Presently, 12 % of the total global oil supply comes from heavy oil production (Silverman et al. 2011). This is because the exploitation of heavy crude oil deposit is hampered by the recovery challenges such as the cost involved in its production, the cost of pre-processing before refining, its low market value, and the pace of getting the heavy oil out of the reservoir as fast as the production of conventional light crude oil. It presents difficulties at all stages of recovery and processing, mainly due to their low fluidity as a result of the extreme high viscosity (due to the presence of high molecular weight compounds such as asphaltenes and resins) of the oil at reservoir conditions of temperature and pressure. This affects the reservoir productivity index (PI). Additionally, it is difficult to transport heavy oil and bitumen via pipeline to refineries without the addition of diluents or pipeline heating which incurs additional cost. Other problems of processing and refining these resources include the presence of impurities like sulphur, nitrogen, heavy metals (V, Ni), asphaltenes, resins, etc., that drastically deactivate downstream catalyst and process equipment (Nares et al. 2007). These challenges have lowered their price at the world market even though on the same volume basis, heavy oil contains more energy than conventional light crude oils. Therefore, upgrading heavy crude oil to almost light oil in situ will add more value to it.

Nevertheless, because of the extremely high viscosity of heavy oil (i.e. 50–50,000 mPas and bitumen viscosity of about 1,000,000 mPas), cold production can recover <20 % of OOIP (Xia and Greaves 2001a, b). In that case, once cold production has reached its economic limit, the main means of enhancing the production of heavy crude oils from the reservoir is through the reduction of viscosity, and that is best achieved by heating (i.e. thermal methods of EOR). This is because it favours the heavy oil reservoir as the increased temperature of the oil-bearing matrix greatly reduces the oil viscosity by several orders of magnitudes (Xia et al. 2003). This can be achieved, through the injection of hot water or steam, or generation of heat in situ in the oil reservoir by burning a fraction of the crude oil; this is called in situ combustion (Bagci et al. 1998). The application microbial enhanced oil recovery (MEOR) still at developmental stages and also the microbes could not withstand the reservoir conditions. Subsequently, other EOR technologies such as chemical and solvent displacement have been proposed, but they are much slower processes and less effective because they rely on dissolution of solvent into the heavy oil by molecular diffusion and convective dispersion for the recovery of heavy crude oils. In view of this, thermal EOR processes are the most widely used for heavy oil recovery, which includes: steam flooding, steam assisted gravity drainage (SAGD), cyclic steam simulation (CSS), conventional in situ combustion (ISC) and additionally the new novel ‘toe-to-heel’ air injection (THAI) and its add-on catalytic upgrading process in situ (CAPRI), collectively called THAI–CAPRI. These processes rely on the reduction of heavy crude oil viscosity by heat to improve its flow from the oil reservoir to the producer well (Nares et al. 2007). Steam injection is the most commonly used and proven of all the thermal-enhanced oil recovery processes, whose primary recovery mechanism is steam distillation. Field trial of hot water flooding has achieved limited success because of poor transfer heat energy.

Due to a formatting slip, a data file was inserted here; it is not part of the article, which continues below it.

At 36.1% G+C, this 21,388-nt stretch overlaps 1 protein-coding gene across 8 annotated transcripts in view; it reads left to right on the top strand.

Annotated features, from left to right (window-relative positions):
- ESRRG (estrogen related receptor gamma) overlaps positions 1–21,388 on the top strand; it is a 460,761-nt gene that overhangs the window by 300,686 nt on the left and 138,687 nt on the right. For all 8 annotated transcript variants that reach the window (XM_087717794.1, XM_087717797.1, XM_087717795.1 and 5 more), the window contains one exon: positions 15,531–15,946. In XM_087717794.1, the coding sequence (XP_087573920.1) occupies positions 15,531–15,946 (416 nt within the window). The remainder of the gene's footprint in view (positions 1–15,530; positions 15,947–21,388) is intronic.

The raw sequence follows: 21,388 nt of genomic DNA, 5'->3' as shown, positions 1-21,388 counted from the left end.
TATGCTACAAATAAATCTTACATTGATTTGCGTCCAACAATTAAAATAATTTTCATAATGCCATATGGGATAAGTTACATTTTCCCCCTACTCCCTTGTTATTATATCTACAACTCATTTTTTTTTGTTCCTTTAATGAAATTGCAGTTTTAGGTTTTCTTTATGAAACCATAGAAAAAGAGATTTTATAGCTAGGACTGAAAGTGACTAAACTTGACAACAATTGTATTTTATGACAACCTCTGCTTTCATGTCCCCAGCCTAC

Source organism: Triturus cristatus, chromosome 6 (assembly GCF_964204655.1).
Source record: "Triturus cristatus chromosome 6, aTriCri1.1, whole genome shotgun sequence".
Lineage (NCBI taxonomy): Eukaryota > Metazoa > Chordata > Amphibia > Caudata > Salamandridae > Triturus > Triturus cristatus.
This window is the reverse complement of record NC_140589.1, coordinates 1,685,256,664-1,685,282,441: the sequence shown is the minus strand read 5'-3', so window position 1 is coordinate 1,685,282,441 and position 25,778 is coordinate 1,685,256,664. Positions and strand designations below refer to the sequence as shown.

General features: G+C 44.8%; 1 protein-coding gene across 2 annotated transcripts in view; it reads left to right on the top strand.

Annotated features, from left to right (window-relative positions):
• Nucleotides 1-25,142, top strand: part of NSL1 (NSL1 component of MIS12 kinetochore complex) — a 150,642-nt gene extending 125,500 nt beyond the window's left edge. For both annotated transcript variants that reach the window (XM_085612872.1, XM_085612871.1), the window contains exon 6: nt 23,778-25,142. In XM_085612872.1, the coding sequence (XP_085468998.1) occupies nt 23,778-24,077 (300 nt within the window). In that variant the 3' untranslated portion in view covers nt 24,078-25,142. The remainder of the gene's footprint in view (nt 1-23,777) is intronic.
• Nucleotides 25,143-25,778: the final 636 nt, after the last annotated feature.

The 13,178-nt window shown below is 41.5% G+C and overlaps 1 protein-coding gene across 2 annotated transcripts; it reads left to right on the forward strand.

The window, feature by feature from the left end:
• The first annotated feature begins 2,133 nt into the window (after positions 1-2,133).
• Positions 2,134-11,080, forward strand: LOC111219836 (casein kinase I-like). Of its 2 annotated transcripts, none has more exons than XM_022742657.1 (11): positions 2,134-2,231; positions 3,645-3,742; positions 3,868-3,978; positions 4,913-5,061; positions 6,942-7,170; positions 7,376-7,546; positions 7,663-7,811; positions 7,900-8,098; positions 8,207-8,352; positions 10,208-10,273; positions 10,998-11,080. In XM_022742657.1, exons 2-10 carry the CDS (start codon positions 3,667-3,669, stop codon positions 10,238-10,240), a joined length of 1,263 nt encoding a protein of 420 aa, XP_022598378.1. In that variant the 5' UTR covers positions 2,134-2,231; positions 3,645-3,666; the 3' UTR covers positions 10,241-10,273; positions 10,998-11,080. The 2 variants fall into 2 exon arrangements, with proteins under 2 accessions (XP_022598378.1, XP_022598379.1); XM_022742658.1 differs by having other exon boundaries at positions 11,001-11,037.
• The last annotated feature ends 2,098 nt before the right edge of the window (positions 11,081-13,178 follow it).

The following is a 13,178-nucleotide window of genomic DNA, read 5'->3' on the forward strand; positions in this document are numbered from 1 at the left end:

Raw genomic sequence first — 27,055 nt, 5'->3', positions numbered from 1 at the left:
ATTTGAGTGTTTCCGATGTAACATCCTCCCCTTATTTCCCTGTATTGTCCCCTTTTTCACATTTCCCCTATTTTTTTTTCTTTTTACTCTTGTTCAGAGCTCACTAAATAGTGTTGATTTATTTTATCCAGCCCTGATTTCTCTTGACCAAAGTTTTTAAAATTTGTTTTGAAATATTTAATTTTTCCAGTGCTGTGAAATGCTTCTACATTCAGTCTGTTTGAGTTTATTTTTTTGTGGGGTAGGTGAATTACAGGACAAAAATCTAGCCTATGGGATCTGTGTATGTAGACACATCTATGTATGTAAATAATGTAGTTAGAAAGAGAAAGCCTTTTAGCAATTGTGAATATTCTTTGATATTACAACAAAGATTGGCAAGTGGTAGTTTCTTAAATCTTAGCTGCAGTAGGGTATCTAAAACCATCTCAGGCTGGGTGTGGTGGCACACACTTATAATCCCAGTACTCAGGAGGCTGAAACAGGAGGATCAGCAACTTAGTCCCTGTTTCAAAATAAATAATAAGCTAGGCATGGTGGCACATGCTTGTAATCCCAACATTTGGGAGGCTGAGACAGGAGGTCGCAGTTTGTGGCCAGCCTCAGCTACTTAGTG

Furthermore, conventional surface upgrading technologies in the petroleum industries to convert the heavy residue to light hydrocarbons include coking, thermal and/or catalytic cracking, visbreaking, and hydroconversion processes. These processes can be achieved in a single THAI–CAPRI process, which combines in situ combustion, catalytic upgrading and horizontal wellbore technology for down-hole or in situ recovery and upgrading of heavy oil and bitumen to improve fluidity and subsequently add commercial value to the produced oil. This simply implies taking the process to the oil reservoir, as the reservoir formation acts as the reactor. The idea offers the advantage of minimising impurities such as heavy metals (V, Ni), asphaltenes, and sulphur content found in the produced oil, as most of these contaminants in the heavy crude oil are left in the oil reservoir. This reduces their impact on the environment as well as on downstream processes (Weissman 1997). While the oil recovered from other thermal methods such as SAGD, CSS, steam flooding, and ISC still requires further expensive surface upgrading process prior to refinery. However, the concept of down-hole catalytic upgrading of heavy crude oil in situ was first proposed by Weissman et al. (1996) and Moore et al. (1999). They outlined the requirements for successful in situ upgrading project which include; (1) placement of a down-hole catalyst bed in the oil-bearing geologic matrix, (2) mobilisation of the heavy oil and co-reactants such as hydrogen, water, or carbon monoxide, over the catalyst layer, (3) creating appropriate reaction conditions of temperature and pressure for upgrading at the catalyst layer, and (4) production of the upgraded oil. Subsequently, down-hole in situ upgrading of heavy crude offers several advantages over conventional surface upgrading processes such as less capital investment on demanding downstream processing, improve the ease of pipeline transportation, can be implemented on a well by well basis, and there is no need building an expensive large processing pressure vessel as in surface upgrading, rather the oil reservoir formation act as the reactor (Weissman et al. 1996). Nevertheless, the presence of brine and creating the optimum condition down-hole environment for catalytic activity in the oil reservoir present some challenges not encountered in conventional surface upgrading process.